Plot or Premise
This is an autobiography of the director of multiple hit TV series over the years, including Taxi, Cheers, Frasier, Friends, and Will & Grace.
What I Liked
I have followed the blog of Ken Levine (MASH, Cheers) for a number of years, and he touted the biography of James Burrows in his blog on several occasions and noted that he’s even referenced in the book (minimally as it turns out). But it was enough for me to be interested. When I look at Burrows’ IMDB profile, I see tons of shows I’ve watched and enjoyed over the years: B Positive (3 EPs), Will & Grace (246 EPs), The Big Bang Theory (both pilots), Good Morning, Miami (1 EP), Friends (15 EPs), Caroline in the City (21 EPs), Frasier (32 EPs), Cheers (237 EPs), Night Court (1 EP), Taxi (75 EPs), Laverne & Shirley (8 EPs), and The Mary Tyler Moore Show (4 EPs). So yeah, he’s experienced with a lot of successful shows, and he’s executive produced a number as well. And he has a wealth of stories to share about some of the shows. Some of them are cute and interesting even.
What I Didn’t Like
I think I was perhaps spoiled by the frank style of Ken Levine, and was expecting more of the raw experience behind the scenes. Instead, I got more of a distant view of all of the shows. For some of them, where he was an integral force, I felt like I could have been reading the biography of the guy in charge of craft services. There was very little meat. Once in a while, he dives in for a second, maybe ten times in the book, and about 7 of them are to seemingly take credit for something (like how the Friends’ actors all negotiated as a block for raises or how he comforted Mary Tyler Moore when she was going through a rough patch). In most of the book, the message is he worked with all wonderful fabulous people and it was all relatively smooth sailing all of the time, everyone was one big happy family.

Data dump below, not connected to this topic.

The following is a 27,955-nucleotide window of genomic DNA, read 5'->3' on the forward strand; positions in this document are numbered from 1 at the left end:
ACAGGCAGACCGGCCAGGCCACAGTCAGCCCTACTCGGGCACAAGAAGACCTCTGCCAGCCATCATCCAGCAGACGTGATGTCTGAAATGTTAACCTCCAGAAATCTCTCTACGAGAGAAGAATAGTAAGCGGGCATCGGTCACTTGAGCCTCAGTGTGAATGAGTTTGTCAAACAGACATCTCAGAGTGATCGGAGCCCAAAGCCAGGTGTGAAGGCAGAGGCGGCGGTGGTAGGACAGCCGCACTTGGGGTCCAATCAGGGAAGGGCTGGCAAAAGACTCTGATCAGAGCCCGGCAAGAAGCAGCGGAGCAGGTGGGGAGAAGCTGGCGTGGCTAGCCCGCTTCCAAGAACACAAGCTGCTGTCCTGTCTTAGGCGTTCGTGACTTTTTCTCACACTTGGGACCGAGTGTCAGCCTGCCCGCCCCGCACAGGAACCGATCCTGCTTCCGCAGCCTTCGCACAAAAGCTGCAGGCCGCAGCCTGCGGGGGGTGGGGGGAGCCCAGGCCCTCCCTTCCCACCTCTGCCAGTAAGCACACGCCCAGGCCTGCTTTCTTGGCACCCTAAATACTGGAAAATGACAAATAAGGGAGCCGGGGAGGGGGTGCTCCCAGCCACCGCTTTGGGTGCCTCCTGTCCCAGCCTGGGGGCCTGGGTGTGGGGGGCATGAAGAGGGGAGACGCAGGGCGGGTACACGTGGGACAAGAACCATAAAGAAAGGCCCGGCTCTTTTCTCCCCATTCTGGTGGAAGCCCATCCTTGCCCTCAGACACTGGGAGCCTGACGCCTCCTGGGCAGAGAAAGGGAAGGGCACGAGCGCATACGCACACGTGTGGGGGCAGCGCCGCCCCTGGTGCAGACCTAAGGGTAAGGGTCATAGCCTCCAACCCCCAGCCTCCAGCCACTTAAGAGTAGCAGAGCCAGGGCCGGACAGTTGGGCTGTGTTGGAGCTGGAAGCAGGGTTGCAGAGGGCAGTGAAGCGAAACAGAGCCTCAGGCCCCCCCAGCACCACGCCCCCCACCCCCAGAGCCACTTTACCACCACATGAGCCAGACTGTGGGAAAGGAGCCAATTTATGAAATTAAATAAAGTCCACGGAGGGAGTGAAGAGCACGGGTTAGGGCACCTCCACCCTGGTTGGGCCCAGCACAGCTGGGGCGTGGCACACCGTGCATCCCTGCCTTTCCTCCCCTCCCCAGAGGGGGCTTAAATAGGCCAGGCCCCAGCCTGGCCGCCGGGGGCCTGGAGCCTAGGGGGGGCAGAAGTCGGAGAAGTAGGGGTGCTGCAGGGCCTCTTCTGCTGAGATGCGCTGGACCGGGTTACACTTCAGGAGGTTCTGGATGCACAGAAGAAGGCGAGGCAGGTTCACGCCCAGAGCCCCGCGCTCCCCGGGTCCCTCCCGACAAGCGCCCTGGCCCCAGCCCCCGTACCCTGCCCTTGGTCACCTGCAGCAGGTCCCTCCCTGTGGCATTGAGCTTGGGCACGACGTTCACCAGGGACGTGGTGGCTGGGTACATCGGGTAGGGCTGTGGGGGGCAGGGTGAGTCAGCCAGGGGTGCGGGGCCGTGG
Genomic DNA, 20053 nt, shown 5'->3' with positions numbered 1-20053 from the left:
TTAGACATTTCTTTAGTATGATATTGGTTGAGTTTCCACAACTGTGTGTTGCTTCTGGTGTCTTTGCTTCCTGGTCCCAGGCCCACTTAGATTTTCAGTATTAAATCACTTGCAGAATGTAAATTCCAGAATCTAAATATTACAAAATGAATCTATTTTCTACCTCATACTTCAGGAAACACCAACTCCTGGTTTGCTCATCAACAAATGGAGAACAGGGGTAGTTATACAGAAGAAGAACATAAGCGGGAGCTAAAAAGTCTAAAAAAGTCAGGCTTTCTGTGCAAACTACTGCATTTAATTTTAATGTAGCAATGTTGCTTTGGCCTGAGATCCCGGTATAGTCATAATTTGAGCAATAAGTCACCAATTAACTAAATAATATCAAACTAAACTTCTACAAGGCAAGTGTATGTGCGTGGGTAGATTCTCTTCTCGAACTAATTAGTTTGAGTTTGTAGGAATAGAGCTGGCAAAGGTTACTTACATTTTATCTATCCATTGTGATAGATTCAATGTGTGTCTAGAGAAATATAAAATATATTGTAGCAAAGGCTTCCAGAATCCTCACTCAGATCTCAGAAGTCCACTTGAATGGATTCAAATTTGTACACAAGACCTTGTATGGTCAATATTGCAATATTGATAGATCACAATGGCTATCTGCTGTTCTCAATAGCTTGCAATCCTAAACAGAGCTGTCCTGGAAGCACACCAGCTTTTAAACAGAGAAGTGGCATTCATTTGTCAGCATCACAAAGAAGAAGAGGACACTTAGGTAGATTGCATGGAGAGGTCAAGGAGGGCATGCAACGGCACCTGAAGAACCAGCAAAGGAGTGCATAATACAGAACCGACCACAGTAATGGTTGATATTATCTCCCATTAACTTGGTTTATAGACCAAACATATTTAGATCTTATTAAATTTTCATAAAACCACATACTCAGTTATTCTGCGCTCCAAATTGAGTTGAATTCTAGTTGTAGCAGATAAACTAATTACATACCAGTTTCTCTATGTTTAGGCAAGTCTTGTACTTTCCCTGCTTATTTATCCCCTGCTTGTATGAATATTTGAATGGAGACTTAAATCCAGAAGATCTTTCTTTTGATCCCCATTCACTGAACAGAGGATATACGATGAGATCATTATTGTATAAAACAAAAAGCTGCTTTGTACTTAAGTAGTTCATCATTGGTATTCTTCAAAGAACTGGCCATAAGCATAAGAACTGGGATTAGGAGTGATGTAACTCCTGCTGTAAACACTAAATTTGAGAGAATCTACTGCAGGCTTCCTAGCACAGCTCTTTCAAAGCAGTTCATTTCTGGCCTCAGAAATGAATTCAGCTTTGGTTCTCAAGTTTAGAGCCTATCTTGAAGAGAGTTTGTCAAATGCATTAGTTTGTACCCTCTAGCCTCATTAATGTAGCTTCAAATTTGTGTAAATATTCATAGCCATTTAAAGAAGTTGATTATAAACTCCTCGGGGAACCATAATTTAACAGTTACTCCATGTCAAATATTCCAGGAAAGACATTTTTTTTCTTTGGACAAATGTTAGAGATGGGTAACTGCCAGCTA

I also found the start of the book really odd. He goes on at great length about how he didn’t want to be on Broadway, he didn’t want to be involved in plays and musicals, he didn’t want to have anything to do with that world because his father was a legend. So he went out of his way, or so he claims, to NOT be in his father’s shadow and do something else. Except perhaps for the first 25-30 years of his life where he did exactly that, being involved in plays and musicals, even in a couple of places getting hired as he was the son of a legend, and even working with his dad on some productions. Which in and of itself would be fine if he said, “I tried so hard and failed” to enter his father’s world, but no, it is written as if he really succeeded in being independent. Then he got his “big break” out West to do TV stuff, and he makes it sound like he was an integral part of work with Mary Tyler Moore. He did four EPs. I don’t know what other role he did on their shows, but they weren’t enough to be credited if he did other EPs as it suggests. Overall, I’d take almost any post of Ken Levine’s over this entire book about his fifty-year career.
The Bottom Line
Apparently, he worked on amazing shows and got to know fabulous people, and there was never any conflict or interesting developments anywhere.